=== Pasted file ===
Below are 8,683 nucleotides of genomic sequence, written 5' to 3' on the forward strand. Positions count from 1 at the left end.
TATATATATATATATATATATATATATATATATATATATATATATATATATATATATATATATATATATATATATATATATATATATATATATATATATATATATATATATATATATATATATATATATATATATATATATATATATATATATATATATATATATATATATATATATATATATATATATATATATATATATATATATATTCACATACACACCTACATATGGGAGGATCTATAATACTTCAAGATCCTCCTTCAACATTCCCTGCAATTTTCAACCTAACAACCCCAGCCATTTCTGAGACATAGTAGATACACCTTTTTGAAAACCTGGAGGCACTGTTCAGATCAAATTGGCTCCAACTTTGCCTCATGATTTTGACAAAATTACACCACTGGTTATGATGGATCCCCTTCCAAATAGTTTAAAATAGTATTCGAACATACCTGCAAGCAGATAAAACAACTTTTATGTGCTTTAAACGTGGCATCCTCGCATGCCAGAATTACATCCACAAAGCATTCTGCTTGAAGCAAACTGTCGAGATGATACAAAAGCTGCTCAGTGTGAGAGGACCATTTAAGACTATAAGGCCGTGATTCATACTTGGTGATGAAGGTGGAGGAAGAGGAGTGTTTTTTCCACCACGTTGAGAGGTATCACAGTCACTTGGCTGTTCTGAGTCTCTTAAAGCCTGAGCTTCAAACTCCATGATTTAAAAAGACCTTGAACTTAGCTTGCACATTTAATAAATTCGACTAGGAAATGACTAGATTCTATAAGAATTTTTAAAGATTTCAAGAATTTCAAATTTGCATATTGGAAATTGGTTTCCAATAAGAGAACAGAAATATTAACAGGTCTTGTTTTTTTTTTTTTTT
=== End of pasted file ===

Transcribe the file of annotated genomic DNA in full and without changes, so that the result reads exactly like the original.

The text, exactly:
Below are 8,683 nucleotides of genomic sequence, written 5' to 3' on the forward strand. Positions count from 1 at the left end.
TATATATATATATATATATATATATATATATATATATATATATATATATATATATATATATATATATATATATATATATATATATATATATATATATATATATATATATATATATATATATATATATATATATATATATATATATATATATATATATATATATATATATATATATATATATATATATATATATATATATATATATATATTCACATACACACCTACATATGGGAGGATCTATAATACTTCAAGATCCTCCTTCAACATTCCCTGCAATTTTCAACCTAACAACCCCAGCCATTTCTGAGACATAGTAGATACACCTTTTTGAAAACCTGGAGGCACTGTTCAGATCAAATTGGCTCCAACTTTGCCTCATGATTTTGACAAAATTACACCACTGGTTATGATGGATCCCCTTCCAAATAGTTTAAAATAGTATTCGAACATACCTGCAAGCAGATAAAACAACTTTTATGTGCTTTAAACGTGGCATCCTCGCATGCCAGAATTACATCCACAAAGCATTCTGCTTGAAGCAAACTGTCGAGATGATACAAAAGCTGCTCAGTGTGAGAGGACCATTTAAGACTATAAGGCCGTGATTCATACTTGGTGATGAAGGTGGAGGAAGAGGAGTGTTTTTTCCACCACGTTGAGAGGTATCACAGTCACTTGGCTGTTCTGAGTCTCTTAAAGCCTGAGCTTCAAACTCCATGATTTAAAAAGACCTTGAACTTAGCTTGCACATTTAATAAATTCGACTAGGAAATGACTAGATTCTATAAGAATTTTTAAAGATTTCAAGAATTTCAAATTTGCATATTGGAAATTGGTTTCCAATAAGAGAACAGAAATATTAACAGGTCTTGTTTTTTTTTTTTTTT